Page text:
Responsible Research and Innovation (RRI) in turbulent times: how the British broader political context is shaping the RRI practices of the Engineering and Physical Science Research Council (EPSRC)
(University of Bristol)
Paper short abstract:
This paper focuses on the evolution of the EPSRC's engagement with Responsible Innovation (RI). The work shows that the changing political environment for research and higher education in the UK, including Brexit, are seen as significant factors that could influence the future of RI in the UK
Paper long abstract:
This paper focuses on the evolution of the EPSRC's engagement with Responsible Innovation (RI). Based on 20 interviews and document analysis, we describe how the EPSRC moved from an approach to research funding based on Public Engagement initiatives to the purposeful embedding of RI within some its directed programmes. Despite the formal commitment to RI, however, significant institutional and cultural barriers remain. Disciplinary norms, approaches to epistemology, institutional expectations, incentives and research evaluation criteria are hindering uptake and practice of RI. Without changes to these, proper resourcing and committed leadership, RI as an inter and transdisciplinary endeavour faces major challenges. Our findings suggest that the rising impact agenda in the UK presents an ongoing vehicle for continued engagement with RI. However, overall it was felt that while the UK academic and research council communities have played a major contributing role in the development of RI in concept and practice, it was acknowledged that it is a fragile discourse encountering significant institutional barriers and uncertain political times. The changing political environment for research and higher education in the UK, including Brexit and the forthcoming transition of the UK Research Councils transition into a new body (UK Research and Innovation) are seen as significant factors that could influence the future of RI in the UK. This is set in the context of an overwhelming political imperative for economic growth at a government policy level, for example within its Industrial Strategy.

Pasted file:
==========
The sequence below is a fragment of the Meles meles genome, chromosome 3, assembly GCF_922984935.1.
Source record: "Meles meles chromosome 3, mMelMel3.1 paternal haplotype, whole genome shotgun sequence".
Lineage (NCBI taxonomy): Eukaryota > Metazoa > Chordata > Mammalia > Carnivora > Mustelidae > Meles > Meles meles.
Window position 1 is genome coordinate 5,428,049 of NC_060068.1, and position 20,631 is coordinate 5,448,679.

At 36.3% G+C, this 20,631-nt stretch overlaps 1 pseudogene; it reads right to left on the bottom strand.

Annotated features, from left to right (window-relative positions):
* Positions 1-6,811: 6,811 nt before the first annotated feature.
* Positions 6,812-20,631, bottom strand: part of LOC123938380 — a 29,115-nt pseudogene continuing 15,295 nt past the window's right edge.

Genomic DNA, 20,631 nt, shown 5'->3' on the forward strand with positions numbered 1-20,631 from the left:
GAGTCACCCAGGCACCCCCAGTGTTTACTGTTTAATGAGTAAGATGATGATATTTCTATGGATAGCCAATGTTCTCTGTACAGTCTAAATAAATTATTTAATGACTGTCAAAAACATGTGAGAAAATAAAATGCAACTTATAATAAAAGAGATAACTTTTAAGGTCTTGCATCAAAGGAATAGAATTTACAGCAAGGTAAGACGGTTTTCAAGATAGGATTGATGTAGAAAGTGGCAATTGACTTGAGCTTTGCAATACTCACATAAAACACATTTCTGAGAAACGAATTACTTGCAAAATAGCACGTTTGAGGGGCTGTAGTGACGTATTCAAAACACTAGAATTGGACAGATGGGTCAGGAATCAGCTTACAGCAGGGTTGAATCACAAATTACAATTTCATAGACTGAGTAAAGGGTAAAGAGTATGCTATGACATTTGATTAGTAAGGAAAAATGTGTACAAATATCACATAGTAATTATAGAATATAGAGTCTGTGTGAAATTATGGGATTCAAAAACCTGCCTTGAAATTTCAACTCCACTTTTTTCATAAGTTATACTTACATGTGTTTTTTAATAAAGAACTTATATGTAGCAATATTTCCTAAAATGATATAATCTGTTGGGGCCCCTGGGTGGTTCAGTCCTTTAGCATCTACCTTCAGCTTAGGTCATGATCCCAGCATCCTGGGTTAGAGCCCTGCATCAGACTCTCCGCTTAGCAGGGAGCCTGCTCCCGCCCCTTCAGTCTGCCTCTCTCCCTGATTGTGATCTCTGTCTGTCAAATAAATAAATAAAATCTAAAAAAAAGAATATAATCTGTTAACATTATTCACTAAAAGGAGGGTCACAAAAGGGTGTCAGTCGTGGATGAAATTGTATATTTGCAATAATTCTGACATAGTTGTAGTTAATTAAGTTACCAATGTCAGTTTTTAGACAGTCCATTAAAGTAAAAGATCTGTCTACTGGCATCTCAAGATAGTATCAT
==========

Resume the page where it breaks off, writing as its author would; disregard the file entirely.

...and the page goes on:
When responsible innovation meets economic crisis: considering the possibilities of 'responsible stagnation'